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Law students Kefa Nsubuga and Sumirat Saini were part of our recent 'Environmental Activism and Climate Change' event. Students from the arts, humanities, law, environmental sciences and engineering discussed issues relating to COP26.

Kefa and Sumirat talk about their own motivations and contributions below.

You can view the full 'Environmental activism and climate change' roundtable event.

Sumirat Saini, Birmingham Law School

It was astonishing to witness COVID-19's unbelievable impact as we observed pollution levels dropping and skies becoming bluer. Our mind-sets appear to have shifted in a positive and hopeful change with the change in the lifestyle and shift in the approach towards the nature.

Greetings, Friends of the Earth! My name is Sumirat. I'm a final-year law student at this prominent university. As you may be aware, climate change is one of the most critical and urgent environmental challenges, and young people, particularly students like us, are conscious of the need to address climate change because youth voices are becoming more essential than ever in driving the climate change discourse. Personally, I don't want my future years to be a reminder of what it's like to live in an uncontrollable environment, so when I read that CAL was committed to making their own contribution to climate change efforts by promoting sustainability on campus, I was inspired to step outside of my comfort zone, use my imaginations, and plan an event ahead of COP26 in collaboration with Professor Aleksandra Cavoski.

Without a doubt, the global response to climate change has been unsatisfactory, but it has been better than nothing. Hundreds of climate change regulations exist in countries all over the world, but how effective are they at addressing the issues? I was curious to learn how well these laws were working. I was curious to know if the current effort to connect legal rights with the dangers posed by climate change might be viewed as one of the most crucial legal issues for all of us, as citizens or lawyers. I count myself lucky to have played a role in such a wonderful opportunity because I not only learned that environmental activism is a broad term that can encompass various forms of activism, but I also discovered about the various student roles in the environmental movement, such as launching creative initiatives that provide a glimpse of a better future, campaigning on the frontlines with environmental organisations, and advocating the importance of student activism at university.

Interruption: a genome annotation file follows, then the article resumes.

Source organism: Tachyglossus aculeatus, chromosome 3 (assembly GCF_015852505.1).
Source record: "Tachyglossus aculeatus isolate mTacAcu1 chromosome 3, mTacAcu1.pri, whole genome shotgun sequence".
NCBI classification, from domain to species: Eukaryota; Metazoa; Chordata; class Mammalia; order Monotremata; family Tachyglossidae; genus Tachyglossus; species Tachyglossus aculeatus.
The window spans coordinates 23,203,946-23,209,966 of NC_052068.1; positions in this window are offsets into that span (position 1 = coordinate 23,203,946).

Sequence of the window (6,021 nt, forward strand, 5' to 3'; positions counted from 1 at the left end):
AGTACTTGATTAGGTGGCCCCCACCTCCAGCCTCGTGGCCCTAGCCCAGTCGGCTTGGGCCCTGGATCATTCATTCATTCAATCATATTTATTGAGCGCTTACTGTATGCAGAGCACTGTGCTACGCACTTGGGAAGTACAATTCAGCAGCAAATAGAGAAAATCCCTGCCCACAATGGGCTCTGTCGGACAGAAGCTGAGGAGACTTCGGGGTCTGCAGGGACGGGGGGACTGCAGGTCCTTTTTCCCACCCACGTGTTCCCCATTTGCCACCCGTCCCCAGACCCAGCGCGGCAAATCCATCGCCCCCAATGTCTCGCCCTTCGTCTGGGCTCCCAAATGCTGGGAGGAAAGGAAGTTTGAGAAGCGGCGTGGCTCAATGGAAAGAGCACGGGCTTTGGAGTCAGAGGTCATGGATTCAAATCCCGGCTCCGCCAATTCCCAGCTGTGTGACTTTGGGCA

Furthermore, I'd want to bring out that I always make time for the things that make me grateful to be alive. As a student ambassador, I have advocated for minority communities. I've written blogs, made videos to keep students happy during lockdowns, organised welcome + experience sharing events, mentored first-year students, and so on. I recently started working as a lecture assistant. Aside from that, I am a member of the Selection Volunteer Committee, which is responsible for conducting interviews for Commonwealth Games 2022 Volunteering.